In This Year of Faith: Thank You, Mr. Monaghan, for the Catechism

“Before we begin,” said Cardinal Christoph Schönborn, “I want to thank Tom Monaghan for funding the Catechism.”

The group gathered at the Archbishop’s Palace in Vienna gasped—Mr. Monaghan, despite occasional snips in the press, has always been modest about his personal philanthropy, and even his office staff had never heard this story.  I was there, and I heard the Cardinal’s heartfelt expression of thanks.

On this twentieth anniversary of the Catechism of the Catholic Church, I join with Cardinal Schönborn in extending my thanks for this singularly important gift to the Church—and I offer you an inside look at the story.

Archbishop’s Palace – Vienna

I was working as conference director for Legatus, and leading the group’s annual pilgrimage to Rome.  Each year there was a shoulder trip to another European destination; and this time, we planned a side trip to Vienna.  Our itinerary included tours of palaces and galleries, and a Danube River cruise ending in a heurigen—a traditional Viennese celebration of the harvest, replete with the new, as yet unfermented wine.

On this late September afternoon, though, we were at the Archbishop’s Palace on the north side of St. Stephen’s Square.  There we would have Mass in the Archbishop’s private chapel, then a welcome address from Cardinal Schönborn, followed by a reception and dinner.  It was an evening to cherish in memory.

Cardinal Schonborn

If I recall correctly, we sat on narrow chairs in a small room near the chapel, waiting for the Cardinal to complete his tasks in the sacristy and address our group.  Finally he arrived—a popular figure, he received a standing ovation from our group of American business leaders.

And as we took our seats, he began as I wrote above:  “Before we begin, I want to thank Tom Monaghan for funding the Catechism.”  He explained that in the mid-1980s, Pope John Paul II had indicated an interest in developing a catechism for the worldwide Church; a commission of 12 bishops and cardinals had been put in charge of the project; but for several years, it had not moved forward.  At the end of each fiscal year, various Vatican departments looked at their budgets and could not find room for such a large project.  That was, he explained, when Tom Monaghan stepped in and offered the necessary sponsorship for the research, travel, staff and equipment necessary to complete the project.  Without Tom, Cardinal Schönborn explained, the Catechism might never have been published.

Thomas S. Monaghan—who grew up in an orphanage, founded Domino’s Pizza, bought and sold the Detroit Tigers baseball franchise, then took what he called a “rich man’s vow of poverty”—has done much to advance the Catholic Faith in the modern world.  He founded the international business leaders’ association, Legatus; provided the seed funding for the Ave Maria Radio Network; established a Catholic college and law school, which are now graduating alumni well qualified to effect change in the culture; he supported Catholic elementary, high school and preschools in the Ann Arbor area; he helped to institute the Thomas More Law Center; and he provided constant support for many pro-life initiatives, nationally and locally.

But this one project—the Catechism of the Catholic Church—has implications which reach beyond our era, offering guidance and unpacking difficult theological issues for the common reader, far into the future.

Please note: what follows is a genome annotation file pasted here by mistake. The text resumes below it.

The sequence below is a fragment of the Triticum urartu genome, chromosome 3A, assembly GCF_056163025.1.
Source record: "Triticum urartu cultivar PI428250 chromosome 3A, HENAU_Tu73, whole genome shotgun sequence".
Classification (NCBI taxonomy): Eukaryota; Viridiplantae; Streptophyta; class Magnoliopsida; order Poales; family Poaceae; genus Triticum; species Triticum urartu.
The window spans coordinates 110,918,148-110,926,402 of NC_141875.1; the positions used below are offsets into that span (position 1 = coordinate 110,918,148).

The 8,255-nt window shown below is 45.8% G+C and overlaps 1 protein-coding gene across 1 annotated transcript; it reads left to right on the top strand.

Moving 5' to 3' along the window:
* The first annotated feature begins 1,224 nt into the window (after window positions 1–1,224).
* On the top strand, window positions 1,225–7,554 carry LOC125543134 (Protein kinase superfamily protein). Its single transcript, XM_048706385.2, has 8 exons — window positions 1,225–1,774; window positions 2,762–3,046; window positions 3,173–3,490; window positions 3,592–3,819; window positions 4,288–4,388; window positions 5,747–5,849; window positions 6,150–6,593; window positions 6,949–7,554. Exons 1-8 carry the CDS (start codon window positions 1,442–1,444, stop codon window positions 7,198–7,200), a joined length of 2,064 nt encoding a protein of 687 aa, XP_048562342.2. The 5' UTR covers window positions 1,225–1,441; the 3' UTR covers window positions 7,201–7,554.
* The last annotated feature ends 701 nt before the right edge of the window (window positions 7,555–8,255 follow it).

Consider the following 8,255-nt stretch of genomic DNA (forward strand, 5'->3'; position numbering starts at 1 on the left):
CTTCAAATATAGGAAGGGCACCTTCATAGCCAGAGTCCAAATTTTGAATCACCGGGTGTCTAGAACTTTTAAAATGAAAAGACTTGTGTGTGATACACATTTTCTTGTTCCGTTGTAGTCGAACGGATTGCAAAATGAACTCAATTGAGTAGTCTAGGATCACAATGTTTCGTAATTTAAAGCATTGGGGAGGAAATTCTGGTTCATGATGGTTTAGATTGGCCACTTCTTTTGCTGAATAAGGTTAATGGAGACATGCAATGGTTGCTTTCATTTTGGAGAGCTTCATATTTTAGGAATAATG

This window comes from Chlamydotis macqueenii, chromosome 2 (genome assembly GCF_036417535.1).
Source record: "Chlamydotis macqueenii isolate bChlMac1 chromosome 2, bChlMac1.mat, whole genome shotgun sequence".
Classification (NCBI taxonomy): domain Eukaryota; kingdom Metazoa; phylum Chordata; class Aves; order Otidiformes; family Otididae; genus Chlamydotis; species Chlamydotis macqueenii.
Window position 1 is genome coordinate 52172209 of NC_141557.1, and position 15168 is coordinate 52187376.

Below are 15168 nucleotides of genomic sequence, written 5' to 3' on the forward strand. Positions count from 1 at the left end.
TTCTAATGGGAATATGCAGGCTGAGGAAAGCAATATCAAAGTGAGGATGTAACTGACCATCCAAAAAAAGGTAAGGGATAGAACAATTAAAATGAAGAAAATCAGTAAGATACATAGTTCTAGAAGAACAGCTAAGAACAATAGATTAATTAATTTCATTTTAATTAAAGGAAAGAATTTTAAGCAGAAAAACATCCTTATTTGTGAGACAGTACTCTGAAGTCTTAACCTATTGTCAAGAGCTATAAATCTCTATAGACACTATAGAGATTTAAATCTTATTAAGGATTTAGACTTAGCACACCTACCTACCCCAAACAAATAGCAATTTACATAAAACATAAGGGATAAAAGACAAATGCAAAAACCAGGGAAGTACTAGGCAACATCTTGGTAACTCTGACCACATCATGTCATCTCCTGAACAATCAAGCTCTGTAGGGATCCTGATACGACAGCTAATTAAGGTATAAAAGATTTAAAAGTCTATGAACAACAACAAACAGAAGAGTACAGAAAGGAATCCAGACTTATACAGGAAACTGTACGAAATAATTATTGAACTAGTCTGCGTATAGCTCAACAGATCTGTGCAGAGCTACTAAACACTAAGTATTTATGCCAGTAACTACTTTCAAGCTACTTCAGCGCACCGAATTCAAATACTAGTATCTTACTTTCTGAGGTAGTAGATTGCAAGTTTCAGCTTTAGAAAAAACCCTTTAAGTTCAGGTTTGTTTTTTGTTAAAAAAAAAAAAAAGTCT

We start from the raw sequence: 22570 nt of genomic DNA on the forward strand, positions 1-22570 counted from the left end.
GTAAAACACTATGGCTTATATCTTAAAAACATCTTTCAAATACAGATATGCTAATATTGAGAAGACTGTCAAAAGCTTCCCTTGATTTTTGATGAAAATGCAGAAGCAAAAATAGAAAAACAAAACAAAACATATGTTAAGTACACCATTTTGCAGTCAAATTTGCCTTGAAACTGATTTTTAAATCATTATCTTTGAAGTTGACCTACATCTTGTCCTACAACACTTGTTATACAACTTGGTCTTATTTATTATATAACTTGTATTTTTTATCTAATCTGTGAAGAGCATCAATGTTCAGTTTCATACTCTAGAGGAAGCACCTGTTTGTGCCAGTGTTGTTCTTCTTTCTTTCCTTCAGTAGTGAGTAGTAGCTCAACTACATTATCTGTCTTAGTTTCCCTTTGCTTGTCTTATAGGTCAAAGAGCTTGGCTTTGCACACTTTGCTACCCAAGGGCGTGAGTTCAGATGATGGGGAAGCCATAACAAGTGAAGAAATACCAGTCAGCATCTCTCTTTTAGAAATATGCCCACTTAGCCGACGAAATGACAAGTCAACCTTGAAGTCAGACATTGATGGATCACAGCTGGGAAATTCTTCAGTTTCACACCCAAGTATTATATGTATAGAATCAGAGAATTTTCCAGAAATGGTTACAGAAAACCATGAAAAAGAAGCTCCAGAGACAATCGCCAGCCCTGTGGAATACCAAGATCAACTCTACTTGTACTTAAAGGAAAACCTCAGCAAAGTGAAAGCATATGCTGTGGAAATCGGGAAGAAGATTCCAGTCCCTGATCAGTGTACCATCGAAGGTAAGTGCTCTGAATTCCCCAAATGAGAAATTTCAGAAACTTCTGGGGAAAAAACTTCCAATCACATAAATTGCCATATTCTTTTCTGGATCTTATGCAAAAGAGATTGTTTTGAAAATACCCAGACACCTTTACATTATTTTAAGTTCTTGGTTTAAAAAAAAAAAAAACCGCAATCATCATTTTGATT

For his part in bringing this to fruition, and for all he’s done, I thank Tom Monaghan.  May God continue to bless him.

Bells Herald the Year of Faith

San Gabriel Mission bells

Church Bells. 

School Bells.  

Hand Bells. 

Sleigh Bells. 

Bicycle Bells. 

Even Doorbells!

At 12 noon on October 11, 2012, hundreds of Catholic churches and thousands of people across the United States will be joining together to ring in the first day of the Year of Faith.  Declared by Pope Benedict XVI for the period from October 11, 2012 through November 24, 2013, the Year of Faith is intended as “a summons to an authentic and renewed conversion to the Lord, the Savior of the world.”

  • In the Diocese of Portland in Maine, students and faculty at Catholic schools throughout the state will head outdoors, each holding a bell which they’ll ring for three minutes to welcome the year.
  • In the Archdiocese of Cincinnati, the Son Rise Morning Show, which airs on Sacred Heart Radio affiliates and other stations around the country, has joined with the Catholic Campus Ministry Association and the Cincinnati-based Verdin Company to promote “Ring in the Year of Faith.”
  • In California, the 241-year-old San Gabriel Mission will ring its bells at noon.  Pastor Bruce Wellems, CMF, pastor of the San Gabriel Mission, invites people to come to the Mission’s Gift Shop at 11:45 a.m., where they will be led to a special place where they will have the opportunity to ring the largest of the mission’s six bells, the 2,000 pound bell.
  • Bishop James D. Conley, bishop of the Diocese of Lincoln, Nebraska, encouraged Catholic churches and individuals in Lincoln to participate.  He urged, “Let your neighbors know that the New Evangelization is under way in your part of the world.”
  • Non-Catholic churches are invited to ring their bells as well, as a sign of solidarity with the Catholic Church’s stance on religious liberty.

The Verdin Company, which originated the “Ring in the Year of Faith” project, has since 1842 been dedicated to creating fine cast bronze bells and electronic digital bells, as well as tower clocks, street clocks and streetscape furnishings.  If you don’t have a bell to ring at noon, Verdin offers a free ringtone which can be downloaded from its website.